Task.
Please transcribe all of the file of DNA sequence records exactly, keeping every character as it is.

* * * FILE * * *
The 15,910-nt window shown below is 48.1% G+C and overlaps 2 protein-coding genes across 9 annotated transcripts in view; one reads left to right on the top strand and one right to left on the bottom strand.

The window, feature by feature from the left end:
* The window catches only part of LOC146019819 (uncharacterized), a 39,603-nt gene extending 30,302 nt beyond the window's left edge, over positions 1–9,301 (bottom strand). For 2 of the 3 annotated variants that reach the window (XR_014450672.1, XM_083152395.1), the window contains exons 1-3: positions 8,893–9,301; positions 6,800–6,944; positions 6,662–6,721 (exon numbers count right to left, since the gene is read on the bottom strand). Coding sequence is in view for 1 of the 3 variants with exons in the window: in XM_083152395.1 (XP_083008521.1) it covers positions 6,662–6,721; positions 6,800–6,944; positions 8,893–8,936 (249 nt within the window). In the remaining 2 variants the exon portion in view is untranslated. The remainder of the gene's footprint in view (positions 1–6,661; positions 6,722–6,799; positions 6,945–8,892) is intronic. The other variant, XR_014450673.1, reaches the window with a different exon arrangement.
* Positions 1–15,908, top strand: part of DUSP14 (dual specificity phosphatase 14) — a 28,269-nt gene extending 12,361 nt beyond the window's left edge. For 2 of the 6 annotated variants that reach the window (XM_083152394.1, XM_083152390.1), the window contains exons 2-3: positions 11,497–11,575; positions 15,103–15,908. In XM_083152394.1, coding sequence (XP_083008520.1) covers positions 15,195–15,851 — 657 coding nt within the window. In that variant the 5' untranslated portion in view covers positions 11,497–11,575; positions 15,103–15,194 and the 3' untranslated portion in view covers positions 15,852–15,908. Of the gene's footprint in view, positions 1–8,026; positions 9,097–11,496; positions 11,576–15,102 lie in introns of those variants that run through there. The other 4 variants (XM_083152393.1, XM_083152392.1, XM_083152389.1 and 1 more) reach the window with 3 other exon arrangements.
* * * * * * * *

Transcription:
The 15,910-nt window shown below is 48.1% G+C and overlaps 2 protein-coding genes across 9 annotated transcripts in view; one reads left to right on the top strand and one right to left on the bottom strand.

The window, feature by feature from the left end:
* The window catches only part of LOC146019819 (uncharacterized), a 39,603-nt gene extending 30,302 nt beyond the window's left edge, over positions 1–9,301 (bottom strand). For 2 of the 3 annotated variants that reach the window (XR_014450672.1, XM_083152395.1), the window contains exons 1-3: positions 8,893–9,301; positions 6,800–6,944; positions 6,662–6,721 (exon numbers count right to left, since the gene is read on the bottom strand). Coding sequence is in view for 1 of the 3 variants with exons in the window: in XM_083152395.1 (XP_083008521.1) it covers positions 6,662–6,721; positions 6,800–6,944; positions 8,893–8,936 (249 nt within the window). In the remaining 2 variants the exon portion in view is untranslated. The remainder of the gene's footprint in view (positions 1–6,661; positions 6,722–6,799; positions 6,945–8,892) is intronic. The other variant, XR_014450673.1, reaches the window with a different exon arrangement.
* Positions 1–15,908, top strand: part of DUSP14 (dual specificity phosphatase 14) — a 28,269-nt gene extending 12,361 nt beyond the window's left edge. For 2 of the 6 annotated variants that reach the window (XM_083152394.1, XM_083152390.1), the window contains exons 2-3: positions 11,497–11,575; positions 15,103–15,908. In XM_083152394.1, coding sequence (XP_083008520.1) covers positions 15,195–15,851 — 657 coding nt within the window. In that variant the 5' untranslated portion in view covers positions 11,497–11,575; positions 15,103–15,194 and the 3' untranslated portion in view covers positions 15,852–15,908. Of the gene's footprint in view, positions 1–8,026; positions 9,097–11,496; positions 11,576–15,102 lie in introns of those variants that run through there. The other 4 variants (XM_083152393.1, XM_083152392.1, XM_083152389.1 and 1 more) reach the window with 3 other exon arrangements.